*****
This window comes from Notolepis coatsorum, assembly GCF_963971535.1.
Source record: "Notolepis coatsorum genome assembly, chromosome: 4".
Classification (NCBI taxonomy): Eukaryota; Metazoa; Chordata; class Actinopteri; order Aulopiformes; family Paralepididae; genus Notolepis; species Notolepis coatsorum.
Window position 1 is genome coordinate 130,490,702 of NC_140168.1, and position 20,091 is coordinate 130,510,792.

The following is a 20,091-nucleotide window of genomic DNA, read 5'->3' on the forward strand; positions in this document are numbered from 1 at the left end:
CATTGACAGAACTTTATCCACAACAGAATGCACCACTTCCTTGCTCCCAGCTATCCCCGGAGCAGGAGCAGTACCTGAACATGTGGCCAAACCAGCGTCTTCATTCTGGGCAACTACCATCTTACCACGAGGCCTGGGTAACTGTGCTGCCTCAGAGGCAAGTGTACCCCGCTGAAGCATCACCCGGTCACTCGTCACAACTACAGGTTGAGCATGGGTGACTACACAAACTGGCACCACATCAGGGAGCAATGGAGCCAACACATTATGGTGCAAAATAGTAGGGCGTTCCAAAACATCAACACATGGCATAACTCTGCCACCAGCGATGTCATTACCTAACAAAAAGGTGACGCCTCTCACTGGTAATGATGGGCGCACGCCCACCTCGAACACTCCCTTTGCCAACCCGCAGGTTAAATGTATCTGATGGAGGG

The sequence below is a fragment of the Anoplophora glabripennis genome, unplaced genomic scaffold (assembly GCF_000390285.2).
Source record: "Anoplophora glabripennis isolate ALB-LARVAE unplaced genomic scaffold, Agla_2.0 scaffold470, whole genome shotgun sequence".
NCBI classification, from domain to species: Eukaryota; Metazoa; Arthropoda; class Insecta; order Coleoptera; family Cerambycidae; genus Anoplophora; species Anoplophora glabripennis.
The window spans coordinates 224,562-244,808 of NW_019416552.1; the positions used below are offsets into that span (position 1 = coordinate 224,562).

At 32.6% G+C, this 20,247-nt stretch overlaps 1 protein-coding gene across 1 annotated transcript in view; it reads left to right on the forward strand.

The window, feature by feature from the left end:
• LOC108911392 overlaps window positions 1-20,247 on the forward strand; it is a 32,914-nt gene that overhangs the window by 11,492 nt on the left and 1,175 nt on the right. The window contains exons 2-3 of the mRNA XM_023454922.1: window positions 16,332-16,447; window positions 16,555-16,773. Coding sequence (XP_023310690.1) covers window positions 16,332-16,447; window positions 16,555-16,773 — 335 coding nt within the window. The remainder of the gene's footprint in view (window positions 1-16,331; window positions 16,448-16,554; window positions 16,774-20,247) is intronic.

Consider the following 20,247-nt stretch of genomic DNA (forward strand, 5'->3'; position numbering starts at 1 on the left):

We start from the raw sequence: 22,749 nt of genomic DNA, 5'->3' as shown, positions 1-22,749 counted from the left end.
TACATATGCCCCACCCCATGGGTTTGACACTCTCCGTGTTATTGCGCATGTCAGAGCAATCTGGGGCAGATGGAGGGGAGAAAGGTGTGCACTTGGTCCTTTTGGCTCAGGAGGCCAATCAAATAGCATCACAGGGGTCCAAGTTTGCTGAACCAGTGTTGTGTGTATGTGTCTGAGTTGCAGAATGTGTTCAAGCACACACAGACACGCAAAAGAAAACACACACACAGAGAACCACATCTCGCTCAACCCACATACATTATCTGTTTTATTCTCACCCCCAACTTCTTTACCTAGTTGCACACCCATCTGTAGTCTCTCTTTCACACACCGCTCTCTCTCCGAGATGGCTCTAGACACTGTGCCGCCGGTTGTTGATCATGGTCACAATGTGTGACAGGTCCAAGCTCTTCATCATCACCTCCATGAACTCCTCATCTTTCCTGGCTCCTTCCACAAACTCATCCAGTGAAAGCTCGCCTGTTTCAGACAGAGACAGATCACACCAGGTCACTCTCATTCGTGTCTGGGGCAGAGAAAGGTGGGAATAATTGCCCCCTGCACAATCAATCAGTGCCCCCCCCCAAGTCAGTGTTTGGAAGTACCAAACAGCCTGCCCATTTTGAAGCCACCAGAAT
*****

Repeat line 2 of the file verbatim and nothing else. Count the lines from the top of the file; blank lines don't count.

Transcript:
Source record: "Notolepis coatsorum genome assembly, chromosome: 4".